WHO calls for coordinated action to detect, control and treat hepatitis

25 July 2014, New Delhi: Viral hepatitis kills approximately half a million people every year in the 11 countries of WHO’s South-East Asia Region. An estimated 100 million people are currently infected with hepatitis B virus and another 30 million with hepatitis C virus. These chronic infections have the potential to progress to cirrhosis and cancer of liver.

People who have contracted hepatitis C may not even know that they have the disease, as in most cases you are able to fight off the virus by yourself. But others may not be that lucky and will only find out that they have it when it has caused potential damage to the liver. That’s why everyone should consider having hepatitis testing at some point during their lifetime so that medical professionals can help to get the disease under control before it becomes fatal.

“Most of these deaths are preventable. Since these infections can go undetected for years, many people do not know they are infected until much later, when treatment may be too late.” said Dr Poonam Khetrapal Singh, WHO Regional Director for South-East Asia.

On 22 May 2014, the Sixty-seventh World Health Assembly adopted a resolution aiming to improve the prevention, diagnosis and treatment of viral hepatitis. The resolution highlights the importance of expanding hepatitis A and B vaccination programmes and considers a range of measures to strengthen infection control and improve access to quality and affordable medicines and diagnostics.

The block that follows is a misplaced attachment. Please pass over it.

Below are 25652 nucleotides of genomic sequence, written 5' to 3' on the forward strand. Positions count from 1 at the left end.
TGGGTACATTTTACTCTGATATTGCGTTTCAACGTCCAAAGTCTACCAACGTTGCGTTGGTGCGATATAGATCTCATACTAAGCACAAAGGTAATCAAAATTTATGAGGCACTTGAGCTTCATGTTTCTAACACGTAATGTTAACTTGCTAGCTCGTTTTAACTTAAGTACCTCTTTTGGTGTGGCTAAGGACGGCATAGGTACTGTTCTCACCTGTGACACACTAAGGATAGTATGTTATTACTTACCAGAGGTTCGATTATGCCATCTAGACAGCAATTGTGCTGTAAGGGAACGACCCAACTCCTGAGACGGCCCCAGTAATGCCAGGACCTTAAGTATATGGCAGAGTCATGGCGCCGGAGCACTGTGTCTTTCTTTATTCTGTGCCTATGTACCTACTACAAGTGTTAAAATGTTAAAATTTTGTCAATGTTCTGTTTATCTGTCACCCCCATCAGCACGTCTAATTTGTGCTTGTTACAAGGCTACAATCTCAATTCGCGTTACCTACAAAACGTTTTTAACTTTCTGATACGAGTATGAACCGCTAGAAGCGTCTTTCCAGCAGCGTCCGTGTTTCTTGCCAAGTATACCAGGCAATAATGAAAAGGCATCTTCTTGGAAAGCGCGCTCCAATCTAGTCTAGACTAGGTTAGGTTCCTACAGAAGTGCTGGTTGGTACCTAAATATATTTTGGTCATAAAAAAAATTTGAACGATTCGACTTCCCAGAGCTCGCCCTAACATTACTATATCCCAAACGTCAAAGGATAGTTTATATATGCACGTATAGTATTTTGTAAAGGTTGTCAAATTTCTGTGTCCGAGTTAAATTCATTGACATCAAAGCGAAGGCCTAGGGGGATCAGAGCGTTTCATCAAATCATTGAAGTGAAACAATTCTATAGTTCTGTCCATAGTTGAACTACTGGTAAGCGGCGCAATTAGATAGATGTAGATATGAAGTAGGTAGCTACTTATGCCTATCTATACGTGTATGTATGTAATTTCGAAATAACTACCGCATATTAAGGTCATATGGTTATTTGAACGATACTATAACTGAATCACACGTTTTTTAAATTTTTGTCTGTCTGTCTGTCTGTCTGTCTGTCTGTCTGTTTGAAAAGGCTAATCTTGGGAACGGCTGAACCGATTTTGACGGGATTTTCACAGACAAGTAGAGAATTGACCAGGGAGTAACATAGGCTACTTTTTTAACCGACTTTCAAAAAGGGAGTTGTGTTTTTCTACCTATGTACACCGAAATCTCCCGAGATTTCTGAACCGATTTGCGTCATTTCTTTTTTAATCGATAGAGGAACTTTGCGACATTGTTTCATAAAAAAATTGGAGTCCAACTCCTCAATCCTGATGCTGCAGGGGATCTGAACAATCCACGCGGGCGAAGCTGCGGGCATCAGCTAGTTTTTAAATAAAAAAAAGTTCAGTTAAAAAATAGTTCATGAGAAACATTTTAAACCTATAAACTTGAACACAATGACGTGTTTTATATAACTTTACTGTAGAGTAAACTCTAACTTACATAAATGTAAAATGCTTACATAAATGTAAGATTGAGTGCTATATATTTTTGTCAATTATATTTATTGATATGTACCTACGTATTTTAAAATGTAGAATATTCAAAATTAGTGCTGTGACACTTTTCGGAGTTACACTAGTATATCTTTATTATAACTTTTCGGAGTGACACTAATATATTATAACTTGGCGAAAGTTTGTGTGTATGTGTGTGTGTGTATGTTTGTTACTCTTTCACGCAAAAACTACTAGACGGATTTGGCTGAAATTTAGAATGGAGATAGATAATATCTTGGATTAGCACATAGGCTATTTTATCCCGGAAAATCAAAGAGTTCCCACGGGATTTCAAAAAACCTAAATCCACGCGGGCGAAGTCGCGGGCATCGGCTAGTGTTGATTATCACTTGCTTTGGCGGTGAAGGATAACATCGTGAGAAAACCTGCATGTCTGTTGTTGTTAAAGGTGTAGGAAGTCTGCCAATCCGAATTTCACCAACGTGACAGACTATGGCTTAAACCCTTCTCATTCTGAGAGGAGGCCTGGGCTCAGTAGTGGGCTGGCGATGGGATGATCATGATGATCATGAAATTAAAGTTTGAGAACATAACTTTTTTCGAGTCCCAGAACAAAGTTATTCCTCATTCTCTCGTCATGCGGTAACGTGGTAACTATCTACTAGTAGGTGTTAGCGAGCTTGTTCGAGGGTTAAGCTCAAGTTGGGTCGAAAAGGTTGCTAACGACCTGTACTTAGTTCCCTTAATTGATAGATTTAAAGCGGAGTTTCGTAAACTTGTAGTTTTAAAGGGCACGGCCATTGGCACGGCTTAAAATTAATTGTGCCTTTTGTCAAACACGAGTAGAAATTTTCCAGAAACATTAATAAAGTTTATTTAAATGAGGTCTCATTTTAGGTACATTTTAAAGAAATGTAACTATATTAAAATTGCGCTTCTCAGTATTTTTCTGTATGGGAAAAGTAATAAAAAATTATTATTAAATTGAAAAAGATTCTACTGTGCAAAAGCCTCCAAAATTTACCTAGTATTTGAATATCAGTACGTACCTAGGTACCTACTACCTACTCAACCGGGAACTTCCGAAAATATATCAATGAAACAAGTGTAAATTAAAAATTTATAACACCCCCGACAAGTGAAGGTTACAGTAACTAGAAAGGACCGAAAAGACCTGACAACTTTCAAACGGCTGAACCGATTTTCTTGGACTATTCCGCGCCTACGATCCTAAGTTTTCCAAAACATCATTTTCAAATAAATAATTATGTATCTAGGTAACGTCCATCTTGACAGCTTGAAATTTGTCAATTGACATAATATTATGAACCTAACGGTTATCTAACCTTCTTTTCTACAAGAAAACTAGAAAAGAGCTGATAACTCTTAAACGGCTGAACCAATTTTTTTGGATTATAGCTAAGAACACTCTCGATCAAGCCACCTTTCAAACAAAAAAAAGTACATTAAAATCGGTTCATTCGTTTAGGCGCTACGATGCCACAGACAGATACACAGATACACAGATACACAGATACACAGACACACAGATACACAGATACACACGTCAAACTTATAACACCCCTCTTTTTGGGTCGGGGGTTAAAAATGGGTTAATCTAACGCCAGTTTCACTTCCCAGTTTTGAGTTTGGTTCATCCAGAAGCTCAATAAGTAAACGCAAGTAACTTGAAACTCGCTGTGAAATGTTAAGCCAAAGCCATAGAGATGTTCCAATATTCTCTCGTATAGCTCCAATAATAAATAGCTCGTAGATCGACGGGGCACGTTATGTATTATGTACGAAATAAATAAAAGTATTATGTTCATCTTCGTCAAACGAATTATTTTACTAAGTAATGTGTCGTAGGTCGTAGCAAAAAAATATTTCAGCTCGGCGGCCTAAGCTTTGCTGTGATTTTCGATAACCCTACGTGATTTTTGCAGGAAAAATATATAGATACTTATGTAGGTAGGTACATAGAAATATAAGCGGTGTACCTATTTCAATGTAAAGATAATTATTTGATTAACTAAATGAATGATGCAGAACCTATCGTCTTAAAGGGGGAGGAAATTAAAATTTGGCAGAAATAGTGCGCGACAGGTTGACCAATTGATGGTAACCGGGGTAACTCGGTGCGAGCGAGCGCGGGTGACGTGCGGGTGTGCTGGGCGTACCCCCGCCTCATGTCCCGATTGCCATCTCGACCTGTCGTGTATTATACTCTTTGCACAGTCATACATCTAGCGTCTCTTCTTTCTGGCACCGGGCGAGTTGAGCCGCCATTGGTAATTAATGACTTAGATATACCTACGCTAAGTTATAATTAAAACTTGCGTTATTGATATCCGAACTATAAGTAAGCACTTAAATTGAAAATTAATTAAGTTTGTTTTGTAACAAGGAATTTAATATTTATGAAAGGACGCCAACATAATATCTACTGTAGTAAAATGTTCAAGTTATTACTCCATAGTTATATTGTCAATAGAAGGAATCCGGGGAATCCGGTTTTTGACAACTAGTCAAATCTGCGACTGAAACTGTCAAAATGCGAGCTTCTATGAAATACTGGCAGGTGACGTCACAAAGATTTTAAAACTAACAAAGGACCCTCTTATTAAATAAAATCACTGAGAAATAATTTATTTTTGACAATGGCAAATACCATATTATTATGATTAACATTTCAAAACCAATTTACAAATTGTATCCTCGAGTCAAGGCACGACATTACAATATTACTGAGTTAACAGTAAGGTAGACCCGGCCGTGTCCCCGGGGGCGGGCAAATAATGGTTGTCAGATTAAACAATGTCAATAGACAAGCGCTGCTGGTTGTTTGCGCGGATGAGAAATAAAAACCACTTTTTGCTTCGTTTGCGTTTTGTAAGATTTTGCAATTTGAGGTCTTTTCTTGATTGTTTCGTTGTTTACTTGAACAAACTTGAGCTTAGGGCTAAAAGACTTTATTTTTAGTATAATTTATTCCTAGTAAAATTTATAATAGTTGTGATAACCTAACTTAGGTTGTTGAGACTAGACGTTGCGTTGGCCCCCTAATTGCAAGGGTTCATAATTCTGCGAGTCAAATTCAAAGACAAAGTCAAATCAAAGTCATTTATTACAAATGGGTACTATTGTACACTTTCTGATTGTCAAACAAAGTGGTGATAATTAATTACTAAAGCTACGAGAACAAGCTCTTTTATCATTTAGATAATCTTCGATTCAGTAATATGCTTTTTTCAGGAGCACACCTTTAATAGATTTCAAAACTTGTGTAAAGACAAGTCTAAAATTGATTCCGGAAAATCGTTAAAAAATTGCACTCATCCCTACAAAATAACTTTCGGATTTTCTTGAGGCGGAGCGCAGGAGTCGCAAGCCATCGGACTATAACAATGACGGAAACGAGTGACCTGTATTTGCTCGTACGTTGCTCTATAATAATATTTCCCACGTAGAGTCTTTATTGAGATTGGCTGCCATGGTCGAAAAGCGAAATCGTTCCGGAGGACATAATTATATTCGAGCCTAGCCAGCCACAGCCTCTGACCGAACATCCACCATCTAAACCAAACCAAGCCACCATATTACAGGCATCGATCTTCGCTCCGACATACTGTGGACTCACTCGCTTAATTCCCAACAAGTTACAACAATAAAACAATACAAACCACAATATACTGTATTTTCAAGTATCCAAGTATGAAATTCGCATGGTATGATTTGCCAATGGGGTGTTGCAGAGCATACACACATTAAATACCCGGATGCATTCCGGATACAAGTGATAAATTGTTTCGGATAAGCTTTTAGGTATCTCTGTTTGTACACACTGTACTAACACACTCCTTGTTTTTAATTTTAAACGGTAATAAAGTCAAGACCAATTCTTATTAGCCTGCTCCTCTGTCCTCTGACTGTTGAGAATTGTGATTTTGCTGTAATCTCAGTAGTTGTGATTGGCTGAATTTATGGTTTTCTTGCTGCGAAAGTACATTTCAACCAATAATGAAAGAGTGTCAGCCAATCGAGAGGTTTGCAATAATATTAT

“There are several challenges to translating this resolution into action. In most countries of the Region, surveillance systems for viral hepatitis are inadequate and do not enable evidence-based policy decisions” said Dr Khetrapal Singh. “Treatment for hepatitis is not widely available. A combination of approaches is essential to make new hepatitis medications accessible in low-and middle-income countries” she noted.

All countries of the Region include hepatitis B vaccines in immunization programmes for children. Indonesia and Thailand use the tetravalent form, and other countries use the pentavalent form of the vaccine. An additional birth dose is administered in Bhutan, the Democratic People’s Republic of Korea, India, Indonesia, Myanmar, Maldives and Thailand. More than 24 million doses of the hepatitis vaccine are being administered in the Region annually. Though a vaccine against hepatitis A is available, it is not yet widely used in the Region. It may be a good idea to look at somewhere like thailandmedicalnews for more news and information regarding vaccines for hepatitis as well as other diseases.

Because hepatitis viruses differ in their distribution and routes of transmission there is a need to adopt coordinated national strategies based on the local epidemiological context.

“Special attention must be paid to the transmission of hepatitis B from mother to baby during pregnancy. We also need to ensure that all newborns are protected from hepatitis B by vaccinating them at birth” stressed Dr Khetrapal Singh.

National blood donation systems need to develop quality-assured screening of all donated blood, tissues and organs for prevention of hepatitis B and hepatitis C. National policies need to address equitable access to the prevention, diagnosis and treatment of viral hepatitis. On World Hepatitis Day, 28 July, WHO is urging countries to adopt a coordinated, multisectoral approach to protect people from viral hepatitis.